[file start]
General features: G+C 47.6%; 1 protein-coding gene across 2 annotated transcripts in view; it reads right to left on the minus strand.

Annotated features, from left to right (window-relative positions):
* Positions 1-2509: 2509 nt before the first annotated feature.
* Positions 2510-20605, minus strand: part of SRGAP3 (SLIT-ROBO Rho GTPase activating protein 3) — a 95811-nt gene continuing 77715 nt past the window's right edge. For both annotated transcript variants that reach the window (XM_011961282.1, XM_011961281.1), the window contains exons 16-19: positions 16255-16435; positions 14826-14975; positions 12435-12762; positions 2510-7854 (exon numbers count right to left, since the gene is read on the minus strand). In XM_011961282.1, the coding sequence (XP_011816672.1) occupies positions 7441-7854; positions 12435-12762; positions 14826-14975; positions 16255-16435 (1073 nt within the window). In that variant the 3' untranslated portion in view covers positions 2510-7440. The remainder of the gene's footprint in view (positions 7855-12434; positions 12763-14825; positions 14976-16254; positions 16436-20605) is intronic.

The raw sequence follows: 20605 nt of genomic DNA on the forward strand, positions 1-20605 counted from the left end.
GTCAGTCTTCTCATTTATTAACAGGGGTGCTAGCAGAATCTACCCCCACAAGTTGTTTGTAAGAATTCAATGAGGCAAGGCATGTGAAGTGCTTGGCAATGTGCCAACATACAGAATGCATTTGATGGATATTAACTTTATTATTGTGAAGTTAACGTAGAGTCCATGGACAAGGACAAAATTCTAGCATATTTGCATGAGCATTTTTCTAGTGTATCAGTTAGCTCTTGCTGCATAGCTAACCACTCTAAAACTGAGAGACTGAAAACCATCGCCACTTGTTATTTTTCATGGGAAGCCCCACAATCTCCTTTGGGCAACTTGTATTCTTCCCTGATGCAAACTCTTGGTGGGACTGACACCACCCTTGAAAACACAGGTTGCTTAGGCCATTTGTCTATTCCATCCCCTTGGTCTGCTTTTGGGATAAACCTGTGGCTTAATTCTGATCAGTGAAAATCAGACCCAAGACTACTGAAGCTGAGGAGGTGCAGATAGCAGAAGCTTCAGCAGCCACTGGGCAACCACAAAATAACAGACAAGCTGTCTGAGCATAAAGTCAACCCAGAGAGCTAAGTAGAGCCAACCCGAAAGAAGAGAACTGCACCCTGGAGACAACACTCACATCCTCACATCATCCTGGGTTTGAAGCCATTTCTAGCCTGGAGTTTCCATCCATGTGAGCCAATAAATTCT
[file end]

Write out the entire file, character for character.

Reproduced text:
General features: G+C 47.6%; 1 protein-coding gene across 2 annotated transcripts in view; it reads right to left on the minus strand.

Annotated features, from left to right (window-relative positions):
* Positions 1-2509: 2509 nt before the first annotated feature.
* Positions 2510-20605, minus strand: part of SRGAP3 (SLIT-ROBO Rho GTPase activating protein 3) — a 95811-nt gene continuing 77715 nt past the window's right edge. For both annotated transcript variants that reach the window (XM_011961282.1, XM_011961281.1), the window contains exons 16-19: positions 16255-16435; positions 14826-14975; positions 12435-12762; positions 2510-7854 (exon numbers count right to left, since the gene is read on the minus strand). In XM_011961282.1, the coding sequence (XP_011816672.1) occupies positions 7441-7854; positions 12435-12762; positions 14826-14975; positions 16255-16435 (1073 nt within the window). In that variant the 3' untranslated portion in view covers positions 2510-7440. The remainder of the gene's footprint in view (positions 7855-12434; positions 12763-14825; positions 14976-16254; positions 16436-20605) is intronic.

The raw sequence follows: 20605 nt of genomic DNA on the forward strand, positions 1-20605 counted from the left end.
GTCAGTCTTCTCATTTATTAACAGGGGTGCTAGCAGAATCTACCCCCACAAGTTGTTTGTAAGAATTCAATGAGGCAAGGCATGTGAAGTGCTTGGCAATGTGCCAACATACAGAATGCATTTGATGGATATTAACTTTATTATTGTGAAGTTAACGTAGAGTCCATGGACAAGGACAAAATTCTAGCATATTTGCATGAGCATTTTTCTAGTGTATCAGTTAGCTCTTGCTGCATAGCTAACCACTCTAAAACTGAGAGACTGAAAACCATCGCCACTTGTTATTTTTCATGGGAAGCCCCACAATCTCCTTTGGGCAACTTGTATTCTTCCCTGATGCAAACTCTTGGTGGGACTGACACCACCCTTGAAAACACAGGTTGCTTAGGCCATTTGTCTATTCCATCCCCTTGGTCTGCTTTTGGGATAAACCTGTGGCTTAATTCTGATCAGTGAAAATCAGACCCAAGACTACTGAAGCTGAGGAGGTGCAGATAGCAGAAGCTTCAGCAGCCACTGGGCAACCACAAAATAACAGACAAGCTGTCTGAGCATAAAGTCAACCCAGAGAGCTAAGTAGAGCCAACCCGAAAGAAGAGAACTGCACCCTGGAGACAACACTCACATCCTCACATCATCCTGGGTTTGAAGCCATTTCTAGCCTGGAGTTTCCATCCATGTGAGCCAATAAATTCT